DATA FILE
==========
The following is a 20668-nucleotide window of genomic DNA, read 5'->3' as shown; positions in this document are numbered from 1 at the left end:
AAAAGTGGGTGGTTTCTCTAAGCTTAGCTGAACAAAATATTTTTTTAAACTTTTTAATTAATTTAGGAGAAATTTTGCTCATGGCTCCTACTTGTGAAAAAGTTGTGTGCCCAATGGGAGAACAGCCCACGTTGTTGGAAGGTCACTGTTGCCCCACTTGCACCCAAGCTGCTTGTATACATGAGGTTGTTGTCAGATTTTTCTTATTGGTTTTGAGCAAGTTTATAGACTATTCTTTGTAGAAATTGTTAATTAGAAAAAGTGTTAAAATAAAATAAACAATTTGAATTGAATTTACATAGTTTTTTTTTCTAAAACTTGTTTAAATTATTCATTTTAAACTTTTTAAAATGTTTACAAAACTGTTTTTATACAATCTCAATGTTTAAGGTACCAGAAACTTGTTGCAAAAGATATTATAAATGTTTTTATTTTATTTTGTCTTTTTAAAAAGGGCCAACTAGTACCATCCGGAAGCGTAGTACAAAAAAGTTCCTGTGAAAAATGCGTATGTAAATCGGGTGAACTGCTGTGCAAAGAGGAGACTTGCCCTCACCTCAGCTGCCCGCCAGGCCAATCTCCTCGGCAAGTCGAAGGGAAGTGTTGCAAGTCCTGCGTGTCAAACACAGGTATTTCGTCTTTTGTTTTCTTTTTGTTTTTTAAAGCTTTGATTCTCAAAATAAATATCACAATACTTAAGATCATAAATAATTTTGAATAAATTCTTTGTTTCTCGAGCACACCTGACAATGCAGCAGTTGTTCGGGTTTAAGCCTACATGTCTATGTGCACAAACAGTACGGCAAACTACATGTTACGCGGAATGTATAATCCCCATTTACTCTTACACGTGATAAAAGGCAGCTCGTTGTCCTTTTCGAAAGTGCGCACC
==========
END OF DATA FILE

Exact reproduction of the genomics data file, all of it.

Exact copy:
The following is a 20668-nucleotide window of genomic DNA, read 5'->3' as shown; positions in this document are numbered from 1 at the left end:
AAAAGTGGGTGGTTTCTCTAAGCTTAGCTGAACAAAATATTTTTTTAAACTTTTTAATTAATTTAGGAGAAATTTTGCTCATGGCTCCTACTTGTGAAAAAGTTGTGTGCCCAATGGGAGAACAGCCCACGTTGTTGGAAGGTCACTGTTGCCCCACTTGCACCCAAGCTGCTTGTATACATGAGGTTGTTGTCAGATTTTTCTTATTGGTTTTGAGCAAGTTTATAGACTATTCTTTGTAGAAATTGTTAATTAGAAAAAGTGTTAAAATAAAATAAACAATTTGAATTGAATTTACATAGTTTTTTTTTCTAAAACTTGTTTAAATTATTCATTTTAAACTTTTTAAAATGTTTACAAAACTGTTTTTATACAATCTCAATGTTTAAGGTACCAGAAACTTGTTGCAAAAGATATTATAAATGTTTTTATTTTATTTTGTCTTTTTAAAAAGGGCCAACTAGTACCATCCGGAAGCGTAGTACAAAAAAGTTCCTGTGAAAAATGCGTATGTAAATCGGGTGAACTGCTGTGCAAAGAGGAGACTTGCCCTCACCTCAGCTGCCCGCCAGGCCAATCTCCTCGGCAAGTCGAAGGGAAGTGTTGCAAGTCCTGCGTGTCAAACACAGGTATTTCGTCTTTTGTTTTCTTTTTGTTTTTTAAAGCTTTGATTCTCAAAATAAATATCACAATACTTAAGATCATAAATAATTTTGAATAAATTCTTTGTTTCTCGAGCACACCTGACAATGCAGCAGTTGTTCGGGTTTAAGCCTACATGTCTATGTGCACAAACAGTACGGCAAACTACATGTTACGCGGAATGTATAATCCCCATTTACTCTTACACGTGATAAAAGGCAGCTCGTTGTCCTTTTCGAAAGTGCGCACC